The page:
DeKALB – DeKalb officials will spend up to $25,000 this year to treat more than 850 ash trees in the city for emerald ash borer.
DeKalb aldermen approved a contract with Trugreen to treat 859 ash trees throughout the city through 2016 as part of a five-year pilot program that started in 2012.
Public Works Director TJ Moore said the program has been successful so far, with the city losing 298 trees. Of those, 145 were in the city's nursery, and officials chose not to treat them.
“I am very pleased,” Moore said, cautioning, “I'm not convinced we're going to treat them forever.”
Dave Clanton, who has been treating the city's ash trees since 2012 through his business, Clanton Tree Service, decried the city's decision to go with another contractor during the City Council meeting Monday.
The city solicited bids from seven firms known to treat ash trees, Moore said. Clanton's bid was disqualified because it didn't follow the bid specifications.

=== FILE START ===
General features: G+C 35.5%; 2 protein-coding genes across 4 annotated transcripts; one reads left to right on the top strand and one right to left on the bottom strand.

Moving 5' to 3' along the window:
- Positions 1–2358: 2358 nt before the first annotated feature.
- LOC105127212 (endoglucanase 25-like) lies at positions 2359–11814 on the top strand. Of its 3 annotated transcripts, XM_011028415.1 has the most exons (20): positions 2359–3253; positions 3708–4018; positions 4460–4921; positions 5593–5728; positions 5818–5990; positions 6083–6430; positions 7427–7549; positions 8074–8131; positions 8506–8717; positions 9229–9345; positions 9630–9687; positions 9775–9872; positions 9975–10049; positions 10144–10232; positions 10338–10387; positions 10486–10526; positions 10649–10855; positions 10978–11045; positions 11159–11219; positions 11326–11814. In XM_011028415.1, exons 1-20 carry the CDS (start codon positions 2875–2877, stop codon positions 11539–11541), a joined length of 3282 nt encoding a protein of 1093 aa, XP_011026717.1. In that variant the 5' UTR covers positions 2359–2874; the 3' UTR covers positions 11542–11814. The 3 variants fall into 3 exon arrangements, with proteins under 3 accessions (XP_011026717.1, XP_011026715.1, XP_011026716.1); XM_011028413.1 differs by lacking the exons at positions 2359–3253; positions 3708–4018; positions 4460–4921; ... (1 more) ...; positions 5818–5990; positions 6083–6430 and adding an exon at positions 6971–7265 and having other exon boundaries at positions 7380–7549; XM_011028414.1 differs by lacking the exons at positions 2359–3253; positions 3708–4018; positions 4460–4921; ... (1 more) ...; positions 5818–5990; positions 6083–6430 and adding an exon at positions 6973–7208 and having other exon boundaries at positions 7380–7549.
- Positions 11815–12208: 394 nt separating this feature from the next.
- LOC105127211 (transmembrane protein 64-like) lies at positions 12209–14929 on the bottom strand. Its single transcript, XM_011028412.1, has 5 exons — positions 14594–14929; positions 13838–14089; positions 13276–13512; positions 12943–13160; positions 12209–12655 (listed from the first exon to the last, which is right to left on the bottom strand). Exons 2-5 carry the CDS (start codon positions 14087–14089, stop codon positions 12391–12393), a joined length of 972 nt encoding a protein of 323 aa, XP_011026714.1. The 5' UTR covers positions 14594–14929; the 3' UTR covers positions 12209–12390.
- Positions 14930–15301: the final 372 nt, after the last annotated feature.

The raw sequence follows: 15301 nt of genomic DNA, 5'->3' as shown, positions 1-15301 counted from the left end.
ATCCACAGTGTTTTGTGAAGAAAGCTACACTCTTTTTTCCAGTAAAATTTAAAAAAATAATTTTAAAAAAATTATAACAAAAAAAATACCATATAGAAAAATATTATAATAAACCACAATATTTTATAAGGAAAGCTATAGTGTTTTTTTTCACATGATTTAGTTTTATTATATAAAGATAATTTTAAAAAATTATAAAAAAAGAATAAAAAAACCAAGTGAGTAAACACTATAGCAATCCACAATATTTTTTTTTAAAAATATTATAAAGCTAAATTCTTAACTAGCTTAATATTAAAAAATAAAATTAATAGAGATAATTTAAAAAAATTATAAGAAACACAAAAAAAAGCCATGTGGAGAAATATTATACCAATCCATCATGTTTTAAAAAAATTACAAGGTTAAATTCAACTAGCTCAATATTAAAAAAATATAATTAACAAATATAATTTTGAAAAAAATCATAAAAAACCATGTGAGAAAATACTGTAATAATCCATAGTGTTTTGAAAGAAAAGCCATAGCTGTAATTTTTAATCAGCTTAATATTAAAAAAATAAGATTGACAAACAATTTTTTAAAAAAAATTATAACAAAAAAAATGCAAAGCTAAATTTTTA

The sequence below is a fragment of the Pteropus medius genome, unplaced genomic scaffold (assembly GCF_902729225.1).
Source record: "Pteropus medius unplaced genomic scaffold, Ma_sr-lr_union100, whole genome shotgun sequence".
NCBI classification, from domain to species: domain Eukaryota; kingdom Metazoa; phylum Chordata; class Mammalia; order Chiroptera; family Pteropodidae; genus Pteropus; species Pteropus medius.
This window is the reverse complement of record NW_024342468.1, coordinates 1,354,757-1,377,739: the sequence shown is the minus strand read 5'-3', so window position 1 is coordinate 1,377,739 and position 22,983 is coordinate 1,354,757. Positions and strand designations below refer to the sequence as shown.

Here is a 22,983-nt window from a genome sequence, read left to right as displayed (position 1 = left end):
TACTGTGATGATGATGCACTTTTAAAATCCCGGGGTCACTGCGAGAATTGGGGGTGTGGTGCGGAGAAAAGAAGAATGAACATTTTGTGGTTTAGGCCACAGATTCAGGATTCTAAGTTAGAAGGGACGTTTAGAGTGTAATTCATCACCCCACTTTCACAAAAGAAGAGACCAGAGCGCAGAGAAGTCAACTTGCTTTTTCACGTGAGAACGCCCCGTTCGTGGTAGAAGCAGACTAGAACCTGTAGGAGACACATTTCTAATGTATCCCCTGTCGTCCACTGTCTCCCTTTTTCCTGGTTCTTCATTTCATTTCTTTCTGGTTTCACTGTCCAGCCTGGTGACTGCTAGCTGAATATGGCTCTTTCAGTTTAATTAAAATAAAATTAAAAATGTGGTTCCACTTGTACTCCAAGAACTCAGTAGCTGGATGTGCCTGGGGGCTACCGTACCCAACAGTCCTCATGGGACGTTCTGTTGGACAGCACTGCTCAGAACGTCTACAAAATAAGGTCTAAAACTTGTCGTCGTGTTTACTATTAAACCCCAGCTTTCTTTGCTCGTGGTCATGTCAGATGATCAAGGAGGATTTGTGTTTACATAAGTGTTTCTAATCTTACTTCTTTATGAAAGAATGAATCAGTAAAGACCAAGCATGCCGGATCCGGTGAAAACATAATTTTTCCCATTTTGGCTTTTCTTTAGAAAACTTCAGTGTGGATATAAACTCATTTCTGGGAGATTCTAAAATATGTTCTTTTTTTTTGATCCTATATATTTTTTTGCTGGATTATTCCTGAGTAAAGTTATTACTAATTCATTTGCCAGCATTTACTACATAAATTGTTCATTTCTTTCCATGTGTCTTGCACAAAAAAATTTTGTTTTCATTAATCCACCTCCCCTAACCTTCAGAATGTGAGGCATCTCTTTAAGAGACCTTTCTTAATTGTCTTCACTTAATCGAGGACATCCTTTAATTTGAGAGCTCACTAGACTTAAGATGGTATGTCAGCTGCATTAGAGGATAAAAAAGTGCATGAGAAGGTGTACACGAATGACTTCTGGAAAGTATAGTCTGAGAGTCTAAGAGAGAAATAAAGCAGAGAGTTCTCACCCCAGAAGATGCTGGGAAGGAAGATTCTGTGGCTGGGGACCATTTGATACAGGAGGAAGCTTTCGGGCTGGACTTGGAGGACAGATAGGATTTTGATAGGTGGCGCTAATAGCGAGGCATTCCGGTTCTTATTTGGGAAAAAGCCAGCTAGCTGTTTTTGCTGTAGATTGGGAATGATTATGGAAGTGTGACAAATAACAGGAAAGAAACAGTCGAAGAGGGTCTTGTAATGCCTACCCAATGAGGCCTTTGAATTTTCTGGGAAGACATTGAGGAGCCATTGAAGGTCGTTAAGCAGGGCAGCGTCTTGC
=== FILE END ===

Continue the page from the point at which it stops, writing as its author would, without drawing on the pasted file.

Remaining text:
“My understanding is the bid was not on time, was not responsive and was not in an envelope," City Attorney Dean Frieders said.
Dave Baker, 6th Ward alderman, pointed out the city could reject all the bids and start the process again, asking Clanton what he would charge the city to treat the trees. Frieders immediately advised Baker that the city would be subjecting itself to a lawsuit by rejecting all bids and entering into a freewheeling negotiation with Clanton.
After several more minutes of contentious discussion, 5th Ward Alderman Ron Naylor called the question. Aldermen approved the Trugreen contract, with Baker and 1st Ward Alderman David Jacobson voting against it.